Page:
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A Massachusetts law passed in 2006 that expanded insurance coverage did not lead to an increase in the number of state residents who received inpatient treatment for drug and alcohol abuse at state-contracted facilities, according to a new study.

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Research has contributed much knowledge over the decades to smarter prevention of addiction, more efficient early interventions, better and more sustained treatment outcomes, and wiser policies. Now it’s time for research to transform all this knowledge into solutions, says A. Thomas McLellan, PhD, CEO of the Treatment Research Institute.

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Some insurance companies deny coverage for opioid abuse treatment, according to an Oklahoma addiction specialist.

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Almost half of all admissions for substance abuse treatment that involve college students are primarily related to alcohol, according to a new government report.

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A new study finds a majority of doctors who are treated for addiction return to work within a few years of treatment. Surgeons have similar success rates compared with other types of physicians.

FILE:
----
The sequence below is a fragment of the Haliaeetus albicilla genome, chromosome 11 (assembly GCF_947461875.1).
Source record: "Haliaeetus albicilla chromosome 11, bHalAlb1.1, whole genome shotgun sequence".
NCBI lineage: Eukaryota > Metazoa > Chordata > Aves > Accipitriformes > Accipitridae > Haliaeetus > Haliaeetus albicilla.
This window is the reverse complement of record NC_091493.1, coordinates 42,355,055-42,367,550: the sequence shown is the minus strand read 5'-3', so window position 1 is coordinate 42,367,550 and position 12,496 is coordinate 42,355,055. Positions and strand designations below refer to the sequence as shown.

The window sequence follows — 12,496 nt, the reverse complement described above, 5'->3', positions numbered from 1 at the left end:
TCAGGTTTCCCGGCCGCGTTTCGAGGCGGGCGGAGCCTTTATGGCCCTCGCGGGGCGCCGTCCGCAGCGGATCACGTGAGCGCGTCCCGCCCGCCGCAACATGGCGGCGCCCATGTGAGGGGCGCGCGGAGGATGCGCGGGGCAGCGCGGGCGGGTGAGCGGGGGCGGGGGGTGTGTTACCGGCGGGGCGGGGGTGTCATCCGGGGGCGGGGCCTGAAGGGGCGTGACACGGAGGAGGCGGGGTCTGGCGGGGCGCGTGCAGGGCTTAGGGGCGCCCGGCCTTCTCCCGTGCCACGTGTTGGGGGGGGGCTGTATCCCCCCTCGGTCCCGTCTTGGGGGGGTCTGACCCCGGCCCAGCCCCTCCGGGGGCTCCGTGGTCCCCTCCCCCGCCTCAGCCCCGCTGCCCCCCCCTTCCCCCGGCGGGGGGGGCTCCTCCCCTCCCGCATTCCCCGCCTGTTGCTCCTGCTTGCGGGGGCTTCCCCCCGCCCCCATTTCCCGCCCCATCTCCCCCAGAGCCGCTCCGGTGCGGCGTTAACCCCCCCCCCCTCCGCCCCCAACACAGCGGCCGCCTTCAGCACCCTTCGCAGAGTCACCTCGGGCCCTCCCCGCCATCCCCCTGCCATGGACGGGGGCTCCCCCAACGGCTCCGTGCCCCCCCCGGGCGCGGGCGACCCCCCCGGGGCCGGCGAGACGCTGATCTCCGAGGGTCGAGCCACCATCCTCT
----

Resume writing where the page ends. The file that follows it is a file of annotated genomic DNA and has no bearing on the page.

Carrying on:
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Computer programs and applications for cell phones and other mobile devices are increasingly popular as tools for prevention and treatment of substance use disorders.

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Joseph Lee, MD, child and adolescent psychiatrist at Hazelden’s Center for Youth and Families, speaks with Join Together about synthetic drug abuse among teens and what can be done to curb use.

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A study of people admitted for substance abuse treatment for the first time has found they waited an average of 15.6 years to seek help from the time they initially used the substance.

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One out of 10 Florida inmates is incarcerated for using drugs, and only a small percentage of these prisoners are receiving help for their addiction, advocates for increased treatment told members of the state’s Senate Criminal Justice Committee.

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Many young adults entering treatment for an addiction want to change, but don’t have the skills, confidence or commitment to do so without help, a new study suggests.

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